Charlie Brown: (shouting in desperation) Isn’t there anyone out there who can tell me what Christmas is all about?
Linus Van Pelt: Lights, please. (A spotlight shines on Linus.) And there were in the same country shepherds abiding in the fields, keeping watch over their flocks by night. And lo, the angel of the Lord came upon them, and the glory of the lord shone round about them, and they were sore afraid. And the angel said unto them, Fear not, for behold, I bring unto you good tidings of great joy, which shall be to all people. For unto you this day is born in the City of Bethlehem, a Savior, which is Christ the Lord. And this shall be a sign unto you; you shall find the babe wrapped in swaddling clothes and lying in a manger. And suddenly there was with the angel, a multitude of the heavenly host, praising God, and saying, ‘Glory to God in the highest, and on Earth peace, good will toward men. That’s what Christmas is all about, Charlie Brown.’
I also pointed out that the network had concerns about the religious message, but in the past forty years I have never heard anyone complain that the show was too religious. I think I know why. Charles M. Schulz told us a story that featured Christmas elements from his childhood growing up in the Midwest including snow and a religious celebration of the holiday. Putting aside the fact that in the world of Peanuts children speak like little adults. There is an honesty in this special. Part of it comes from the fact that Linus is voiced by a real child (Christopher Shea) but Linus is also telling a story not selling a religion. Even if we all don’t believe the part about “a Savior, which is Christ the Lord”, we all should be able to get behind the idea of “on Earth peace, good will toward men”.
Speaking of Peace on Earth.
I wrote an article titled Confessions of a Toon Head.. In that article I mentioned that the Cartoon Network showed Peace on Earth (1939) on the Christmas episode of Toonheads. I described this cartoon as the supporting cast of Bambi (1942) in a scene from All Quiet on the Western Front (1930). The story opens with two baby squirrels asking their grandfather, “What are men?” when he comes in singing “Peace on earth, good will to men”. Their Grandpa tells them that there are no men anymore and describes them as violent critters who kept finding new reasons to fight. One example he gave was the vegetarian people fighting with the meat-eating people. Grandpa then tells the kids the story of man’s last war with graphic detail.After the last two men die, all the animals gather in a bombed out church. The wise old owl reads “Thou shalt not kill” from a big book of rules (The Bible). Then the animals begin to rebuild from their wastes.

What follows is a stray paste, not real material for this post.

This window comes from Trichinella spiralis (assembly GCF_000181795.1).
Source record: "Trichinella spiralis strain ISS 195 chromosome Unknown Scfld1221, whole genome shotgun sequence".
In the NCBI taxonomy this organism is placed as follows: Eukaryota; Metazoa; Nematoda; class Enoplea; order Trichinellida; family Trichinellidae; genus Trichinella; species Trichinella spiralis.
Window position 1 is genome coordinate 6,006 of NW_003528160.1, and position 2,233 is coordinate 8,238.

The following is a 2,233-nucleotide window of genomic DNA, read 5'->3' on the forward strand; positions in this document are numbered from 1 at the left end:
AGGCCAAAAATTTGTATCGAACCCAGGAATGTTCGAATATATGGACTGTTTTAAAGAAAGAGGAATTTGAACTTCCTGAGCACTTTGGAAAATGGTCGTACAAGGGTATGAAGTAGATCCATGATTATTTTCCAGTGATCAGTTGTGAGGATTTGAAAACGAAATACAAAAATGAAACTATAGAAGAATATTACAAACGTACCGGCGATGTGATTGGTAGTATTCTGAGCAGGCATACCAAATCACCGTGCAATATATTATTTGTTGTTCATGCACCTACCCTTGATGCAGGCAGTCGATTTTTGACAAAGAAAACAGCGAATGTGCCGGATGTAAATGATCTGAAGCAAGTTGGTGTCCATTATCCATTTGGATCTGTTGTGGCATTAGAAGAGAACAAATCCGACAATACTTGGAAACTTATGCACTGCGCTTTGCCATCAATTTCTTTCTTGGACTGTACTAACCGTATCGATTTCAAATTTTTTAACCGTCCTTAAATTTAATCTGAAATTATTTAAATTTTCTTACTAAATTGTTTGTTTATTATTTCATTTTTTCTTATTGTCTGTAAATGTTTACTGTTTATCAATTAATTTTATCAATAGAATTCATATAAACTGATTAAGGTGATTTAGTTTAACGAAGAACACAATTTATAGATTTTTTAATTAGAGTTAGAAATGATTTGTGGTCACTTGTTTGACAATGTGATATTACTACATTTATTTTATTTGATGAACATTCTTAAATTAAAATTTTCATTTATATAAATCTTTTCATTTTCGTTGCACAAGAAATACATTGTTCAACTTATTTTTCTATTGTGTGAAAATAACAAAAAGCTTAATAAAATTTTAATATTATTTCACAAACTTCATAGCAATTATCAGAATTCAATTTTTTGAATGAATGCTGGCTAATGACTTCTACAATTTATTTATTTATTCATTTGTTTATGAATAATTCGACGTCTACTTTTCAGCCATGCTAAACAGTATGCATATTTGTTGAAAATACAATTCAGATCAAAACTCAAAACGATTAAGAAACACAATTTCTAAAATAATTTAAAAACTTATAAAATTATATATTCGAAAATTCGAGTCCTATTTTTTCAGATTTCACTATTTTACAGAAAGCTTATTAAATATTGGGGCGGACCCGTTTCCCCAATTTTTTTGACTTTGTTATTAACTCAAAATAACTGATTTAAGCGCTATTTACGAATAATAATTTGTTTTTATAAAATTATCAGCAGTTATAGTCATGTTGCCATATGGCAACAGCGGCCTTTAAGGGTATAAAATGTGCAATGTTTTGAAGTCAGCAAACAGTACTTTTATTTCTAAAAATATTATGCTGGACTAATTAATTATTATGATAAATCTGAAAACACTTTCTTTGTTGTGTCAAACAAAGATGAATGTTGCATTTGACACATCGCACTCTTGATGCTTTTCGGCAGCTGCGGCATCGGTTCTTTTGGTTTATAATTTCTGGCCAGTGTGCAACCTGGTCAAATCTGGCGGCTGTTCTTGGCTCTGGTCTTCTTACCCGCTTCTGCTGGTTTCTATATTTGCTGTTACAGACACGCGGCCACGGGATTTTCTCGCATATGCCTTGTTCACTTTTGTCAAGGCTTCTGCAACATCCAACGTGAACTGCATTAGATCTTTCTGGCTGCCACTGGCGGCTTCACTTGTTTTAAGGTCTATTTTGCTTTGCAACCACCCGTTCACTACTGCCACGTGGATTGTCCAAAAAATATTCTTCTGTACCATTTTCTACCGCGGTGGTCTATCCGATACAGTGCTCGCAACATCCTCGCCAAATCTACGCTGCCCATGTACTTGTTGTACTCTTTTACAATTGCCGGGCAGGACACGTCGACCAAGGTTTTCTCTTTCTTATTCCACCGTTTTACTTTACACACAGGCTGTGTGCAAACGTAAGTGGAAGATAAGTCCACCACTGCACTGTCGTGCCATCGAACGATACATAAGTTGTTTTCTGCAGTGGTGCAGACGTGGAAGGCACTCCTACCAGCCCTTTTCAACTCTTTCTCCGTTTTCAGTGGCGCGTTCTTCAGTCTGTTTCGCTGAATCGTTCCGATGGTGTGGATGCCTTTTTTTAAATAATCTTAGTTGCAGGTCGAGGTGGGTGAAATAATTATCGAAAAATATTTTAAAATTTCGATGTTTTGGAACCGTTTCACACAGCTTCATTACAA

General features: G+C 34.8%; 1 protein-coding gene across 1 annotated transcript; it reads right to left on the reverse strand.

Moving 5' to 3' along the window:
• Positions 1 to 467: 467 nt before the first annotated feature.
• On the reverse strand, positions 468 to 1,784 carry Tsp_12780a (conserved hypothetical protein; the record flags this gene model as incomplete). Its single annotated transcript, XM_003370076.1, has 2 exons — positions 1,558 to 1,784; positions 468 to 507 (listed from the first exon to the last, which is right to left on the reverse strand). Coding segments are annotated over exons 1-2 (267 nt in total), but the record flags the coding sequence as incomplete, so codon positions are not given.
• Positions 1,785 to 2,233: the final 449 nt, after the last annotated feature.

Thc part about men who kept finding new reasons to fight reminds me of a fight I have been seeing waged on TV in the past week. The Bill O’Reillys and John Gibsons of the world are fighting over what we call at pine tree. Media Matters – Fox betrays Christmas crusade, sells “Holiday” ornaments for your “Holiday tree”. These broadcasting hypocrites report on a Liberal Plot to take Christ out of the holiday. As I sit in a Studio City (a few miles north of crazy liberal Hollywood) Starbucks writing this piece and drinking my venti cup of Christmas Blend, I am listening to a beautiful operatic rendition of Oh Holy Night over the speakers, and guess what? The ACLU did not bust down the door demanding that Starbucks replace the song with one about Rudolph or Frosty. As I said in My “HOLLYWOOD” Civic Pride, I live in Hollywood. I live two blocks from the Hollywood Christmas Parade. Last week I watched The Hollywood Christmas Spectacular on TV and heard a live Gospel Choir when I was walking down Universal City Walk. Leave us liberals out of this fight that is obviously between social conservatives protecting their religious holiday and the fiscal conservatives wanting to expand their bottom line. This Christmas/Holiday Season we are looking back over a year filled with the devastation of war and natural disaster that can kill ones Christmas/Holiday spirit. This is what we should be talking about instead of trees, songs or greetings. But I guess I have to be the grown up here, and it’s a sorry state of affairs when I have to be the grown up. It’s called a Christmas Tree, a Hanukkah Dradle. Hallmark carries a wide variety of holiday cards, and on Black Friday people beat the holy crap out of each other fighting over the last Xbox. (Now for those who want to attack my beliefs read Must See Sabbath and then comment). Where is the “Peace on Earth and the good will toward men”? That should be the message of the season and throughout the year.
To quote Jay Leno, “The Supreme Court has ruled that they cannot have a nativity scene in Washington, D.C. This wasn’t for any religious reasons. They couldn’t find three wise men and a virgin”.
Tony FigueroaPowered by Sidelines